The beginning of each meeting includes a presentation from the hosting school’s principal. This month’s meeting was hosted by Harrison Hot Springs principal Mark Classen, for example.

Tustian suggested that could be solved by traveling even more, to be more accessible. But Hendrickson said the issue is “everywhere.”

“You go to Hope, and how many people come out?” he asked.

Principal Classen and the media were the only members of the public to attend this month’s board meeting.

For those who are not able to make it to meetings, the school district has initiated several ways of interacting with the public online. District Dialogue is a downloadable newsletter available at their website. Also on that website is a list of audio files of the meetings as they happened.

The trustees also just completed a two-day tour of schools throughout the Fraser Cascade District.

“In all the time that I’ve been in this district, I don’t think I’ve been as proud of this district as the two days we went through,” said Trustee Marv Cope.

The next meeting will be held at 7 p.m. at the District Education Office in Hope, on February 28.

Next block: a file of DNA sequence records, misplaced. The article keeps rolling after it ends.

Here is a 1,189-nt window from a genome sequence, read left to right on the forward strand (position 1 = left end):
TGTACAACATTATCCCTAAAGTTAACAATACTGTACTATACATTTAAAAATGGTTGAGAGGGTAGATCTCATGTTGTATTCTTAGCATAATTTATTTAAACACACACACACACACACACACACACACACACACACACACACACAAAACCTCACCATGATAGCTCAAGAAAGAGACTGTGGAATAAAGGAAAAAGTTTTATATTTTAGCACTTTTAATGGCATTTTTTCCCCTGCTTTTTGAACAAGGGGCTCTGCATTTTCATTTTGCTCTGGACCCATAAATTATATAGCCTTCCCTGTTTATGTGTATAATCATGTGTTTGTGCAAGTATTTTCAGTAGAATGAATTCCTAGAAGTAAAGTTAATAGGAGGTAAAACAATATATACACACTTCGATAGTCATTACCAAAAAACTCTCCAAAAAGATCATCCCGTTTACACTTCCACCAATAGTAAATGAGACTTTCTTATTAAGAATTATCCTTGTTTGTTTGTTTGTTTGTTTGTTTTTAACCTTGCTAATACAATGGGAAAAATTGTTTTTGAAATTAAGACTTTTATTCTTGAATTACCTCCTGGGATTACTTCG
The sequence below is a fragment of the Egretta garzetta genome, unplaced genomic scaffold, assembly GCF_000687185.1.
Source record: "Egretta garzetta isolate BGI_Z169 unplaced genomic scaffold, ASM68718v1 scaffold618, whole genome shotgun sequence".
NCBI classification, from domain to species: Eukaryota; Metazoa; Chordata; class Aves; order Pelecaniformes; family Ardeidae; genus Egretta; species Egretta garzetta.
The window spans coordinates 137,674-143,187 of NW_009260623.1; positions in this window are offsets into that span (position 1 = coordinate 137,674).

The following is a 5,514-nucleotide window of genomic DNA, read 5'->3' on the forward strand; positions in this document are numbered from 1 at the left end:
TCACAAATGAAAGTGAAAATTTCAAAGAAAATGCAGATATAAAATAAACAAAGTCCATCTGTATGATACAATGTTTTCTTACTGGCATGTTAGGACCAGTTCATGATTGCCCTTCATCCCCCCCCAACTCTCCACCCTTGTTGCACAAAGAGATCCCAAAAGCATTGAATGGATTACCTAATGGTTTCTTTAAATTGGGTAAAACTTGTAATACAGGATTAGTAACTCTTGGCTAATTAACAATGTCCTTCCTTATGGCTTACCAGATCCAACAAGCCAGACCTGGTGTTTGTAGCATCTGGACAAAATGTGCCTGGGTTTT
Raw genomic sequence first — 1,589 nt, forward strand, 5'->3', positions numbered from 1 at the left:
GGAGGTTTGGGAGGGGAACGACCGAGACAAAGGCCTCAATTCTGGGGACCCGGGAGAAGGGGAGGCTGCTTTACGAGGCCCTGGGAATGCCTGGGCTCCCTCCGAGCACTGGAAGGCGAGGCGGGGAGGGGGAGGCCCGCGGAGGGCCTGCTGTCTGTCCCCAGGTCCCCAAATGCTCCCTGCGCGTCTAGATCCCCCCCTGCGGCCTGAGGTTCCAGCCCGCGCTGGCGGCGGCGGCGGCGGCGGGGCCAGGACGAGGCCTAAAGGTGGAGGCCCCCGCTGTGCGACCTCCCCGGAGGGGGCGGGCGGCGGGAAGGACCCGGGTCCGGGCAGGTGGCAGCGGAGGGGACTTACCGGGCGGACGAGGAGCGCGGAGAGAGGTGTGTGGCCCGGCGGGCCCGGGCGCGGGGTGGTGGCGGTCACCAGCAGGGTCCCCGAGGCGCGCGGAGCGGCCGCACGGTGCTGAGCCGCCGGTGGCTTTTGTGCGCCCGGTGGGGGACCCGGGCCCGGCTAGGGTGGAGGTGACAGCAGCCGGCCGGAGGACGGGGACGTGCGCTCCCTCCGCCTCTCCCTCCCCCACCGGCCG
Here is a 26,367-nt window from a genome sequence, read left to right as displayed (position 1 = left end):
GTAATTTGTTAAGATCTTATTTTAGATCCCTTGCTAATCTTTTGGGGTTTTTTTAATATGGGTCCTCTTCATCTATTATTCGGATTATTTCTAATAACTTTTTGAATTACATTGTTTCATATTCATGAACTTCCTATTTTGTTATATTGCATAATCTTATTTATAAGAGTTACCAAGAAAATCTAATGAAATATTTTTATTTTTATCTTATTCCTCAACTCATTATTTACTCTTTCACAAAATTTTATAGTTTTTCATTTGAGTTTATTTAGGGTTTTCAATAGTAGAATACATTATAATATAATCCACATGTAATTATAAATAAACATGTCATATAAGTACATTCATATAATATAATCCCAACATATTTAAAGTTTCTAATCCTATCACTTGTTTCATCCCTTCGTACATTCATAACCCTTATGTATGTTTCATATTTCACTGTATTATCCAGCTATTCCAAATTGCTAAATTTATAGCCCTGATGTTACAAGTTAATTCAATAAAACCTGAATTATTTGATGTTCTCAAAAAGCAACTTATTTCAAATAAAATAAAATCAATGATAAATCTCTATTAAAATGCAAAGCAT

Snow day applause

All trustees, along with Superintendent Dr. Karen Nelson, had words of praise for those in charge of removing snow for students during the winter storm in January. District schools began closing Monday at about lunch time, and were closed for the entire week.

The snow also caused the cancellation of the January board meeting, and the planned educational opportunities for teachers and staff on the Professional Development Day on Friday, January 20.

“The snow storm created a lot of problems for everybody,” Al Fraser said. “The calls to close schools were good calls. We could have called students back the one day, but you would have ended up sending everyone home again, like in Chilliwack.”

He said the “micro-climates” from Boston Bar to Harrison make it difficult to call for a District-wide closure.